Modeling failure waves in brittle materials

H. D. Espinosa*

*Corresponding author for this work

Research output: Chapter in Book/Report/Conference proceedingConference contribution

2 Scopus citations


In an attempt to elucidate the failure mechanism responsible for the so-called failure waves in glass, numerical simulations of plate impact experiments, with a microcracking multiple-plane model, have been performed. These simulations show that the failure wave phenomenon can be modeled by propagating surfaces of discontinuity from the specimen surface to its interior. Lateral stress increase, reduction of spall strength, and progressive attenuation of axial stress behind the failure front are properly predicted by the multiple-plane model. Numerical simulations of high strain rate pressure shear experiments indicate the model predicts reasonably well the shear resistance of the material at strain rates as high as 1×106/sec. The agreement is believed to be the result of the model capability in simulating damage-induced anisotropy. By examining the kinetics of the failure process in plate experiments, we show that the progressive glass spallation in the vicinity of the failure front and the rate of increase in the lateral stress are more consistent with a representation of inelasticity based on shear-activated faults (narrow shear lines) and microcracking, rather than pure microcracking.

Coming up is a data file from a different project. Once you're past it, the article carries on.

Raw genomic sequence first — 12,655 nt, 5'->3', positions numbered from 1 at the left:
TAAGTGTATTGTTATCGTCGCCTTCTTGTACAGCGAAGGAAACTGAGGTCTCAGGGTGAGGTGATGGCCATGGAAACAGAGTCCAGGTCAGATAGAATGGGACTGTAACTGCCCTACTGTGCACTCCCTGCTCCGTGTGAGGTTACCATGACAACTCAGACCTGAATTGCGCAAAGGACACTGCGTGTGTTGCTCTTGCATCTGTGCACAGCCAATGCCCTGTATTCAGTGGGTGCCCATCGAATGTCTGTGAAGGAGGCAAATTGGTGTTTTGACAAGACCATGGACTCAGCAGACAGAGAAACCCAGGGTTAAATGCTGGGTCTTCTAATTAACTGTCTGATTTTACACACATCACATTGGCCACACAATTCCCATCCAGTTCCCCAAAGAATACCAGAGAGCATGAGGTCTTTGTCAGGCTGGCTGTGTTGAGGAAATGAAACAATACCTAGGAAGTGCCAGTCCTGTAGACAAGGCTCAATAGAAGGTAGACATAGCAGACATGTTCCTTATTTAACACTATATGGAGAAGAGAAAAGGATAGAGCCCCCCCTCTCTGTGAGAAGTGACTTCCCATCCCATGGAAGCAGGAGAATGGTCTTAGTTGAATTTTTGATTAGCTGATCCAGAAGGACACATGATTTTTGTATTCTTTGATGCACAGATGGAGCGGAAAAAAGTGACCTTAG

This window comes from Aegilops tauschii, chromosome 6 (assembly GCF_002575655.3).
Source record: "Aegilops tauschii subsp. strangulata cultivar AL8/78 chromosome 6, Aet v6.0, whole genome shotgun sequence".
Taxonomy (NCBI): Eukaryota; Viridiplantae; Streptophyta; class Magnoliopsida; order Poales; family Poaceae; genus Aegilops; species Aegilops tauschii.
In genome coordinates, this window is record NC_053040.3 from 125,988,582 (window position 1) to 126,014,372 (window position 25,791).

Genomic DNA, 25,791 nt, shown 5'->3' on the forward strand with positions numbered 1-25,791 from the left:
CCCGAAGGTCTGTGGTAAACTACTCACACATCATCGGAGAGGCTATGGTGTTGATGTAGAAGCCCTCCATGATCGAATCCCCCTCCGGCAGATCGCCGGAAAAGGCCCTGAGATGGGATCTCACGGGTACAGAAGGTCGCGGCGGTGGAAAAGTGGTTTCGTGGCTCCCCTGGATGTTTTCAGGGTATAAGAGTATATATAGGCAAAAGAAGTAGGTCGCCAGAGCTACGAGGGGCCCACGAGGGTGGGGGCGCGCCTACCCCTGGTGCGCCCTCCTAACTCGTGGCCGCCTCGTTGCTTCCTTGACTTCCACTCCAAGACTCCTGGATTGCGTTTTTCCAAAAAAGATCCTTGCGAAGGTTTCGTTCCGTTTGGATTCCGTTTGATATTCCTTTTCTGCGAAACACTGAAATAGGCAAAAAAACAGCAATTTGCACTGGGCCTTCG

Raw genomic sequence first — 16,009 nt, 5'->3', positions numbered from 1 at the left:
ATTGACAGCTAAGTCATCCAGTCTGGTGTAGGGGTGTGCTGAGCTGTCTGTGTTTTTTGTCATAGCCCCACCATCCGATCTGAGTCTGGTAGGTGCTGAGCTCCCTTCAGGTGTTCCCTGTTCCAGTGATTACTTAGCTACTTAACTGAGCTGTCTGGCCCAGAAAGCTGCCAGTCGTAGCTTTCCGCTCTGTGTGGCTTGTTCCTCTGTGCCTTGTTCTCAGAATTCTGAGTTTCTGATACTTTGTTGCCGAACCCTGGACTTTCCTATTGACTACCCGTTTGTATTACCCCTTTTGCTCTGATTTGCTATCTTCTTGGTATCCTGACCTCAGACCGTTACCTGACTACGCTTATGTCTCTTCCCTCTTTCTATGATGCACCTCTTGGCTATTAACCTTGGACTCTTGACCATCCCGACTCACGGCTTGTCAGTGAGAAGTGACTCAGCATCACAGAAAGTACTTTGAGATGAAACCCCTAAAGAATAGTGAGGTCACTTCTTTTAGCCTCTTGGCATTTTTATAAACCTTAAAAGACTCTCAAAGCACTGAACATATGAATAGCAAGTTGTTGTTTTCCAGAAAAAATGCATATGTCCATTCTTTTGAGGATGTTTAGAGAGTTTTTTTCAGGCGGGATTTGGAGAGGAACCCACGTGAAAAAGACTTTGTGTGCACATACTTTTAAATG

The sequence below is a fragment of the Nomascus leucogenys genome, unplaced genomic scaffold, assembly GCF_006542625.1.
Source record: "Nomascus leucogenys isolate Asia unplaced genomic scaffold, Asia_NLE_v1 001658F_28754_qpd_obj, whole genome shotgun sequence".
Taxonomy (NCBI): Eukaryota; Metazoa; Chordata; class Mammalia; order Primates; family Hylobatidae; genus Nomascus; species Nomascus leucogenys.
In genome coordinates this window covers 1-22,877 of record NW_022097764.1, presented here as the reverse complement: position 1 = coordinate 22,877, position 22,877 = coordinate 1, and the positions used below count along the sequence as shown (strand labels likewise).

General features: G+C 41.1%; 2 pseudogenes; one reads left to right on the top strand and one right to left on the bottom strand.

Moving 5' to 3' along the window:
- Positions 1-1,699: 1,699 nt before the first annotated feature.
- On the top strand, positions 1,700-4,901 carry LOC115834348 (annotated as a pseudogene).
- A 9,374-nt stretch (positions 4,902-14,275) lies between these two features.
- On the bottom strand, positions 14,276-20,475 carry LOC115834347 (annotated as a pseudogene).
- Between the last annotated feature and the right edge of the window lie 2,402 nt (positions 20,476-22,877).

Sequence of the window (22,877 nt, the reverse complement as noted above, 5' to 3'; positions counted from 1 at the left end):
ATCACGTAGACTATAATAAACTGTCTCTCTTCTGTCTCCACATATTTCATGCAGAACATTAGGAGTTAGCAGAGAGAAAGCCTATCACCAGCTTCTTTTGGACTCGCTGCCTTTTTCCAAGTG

Original languageEnglish (US)
Title of host publicationInternational Conference on Structures Under Shock and Impact, SUSI
PublisherComputational Mechanics Inc
Number of pages10
StatePublished - Jan 1 1996
EventProceedings of the 1996 4th International Conference on Structures Under Shock and Impact, SUSI 96 - Udine, Italy
Duration: Jul 1 1996Jul 1 1996


OtherProceedings of the 1996 4th International Conference on Structures Under Shock and Impact, SUSI 96
CityUdine, Italy

ASJC Scopus subject areas

  • Engineering(all)

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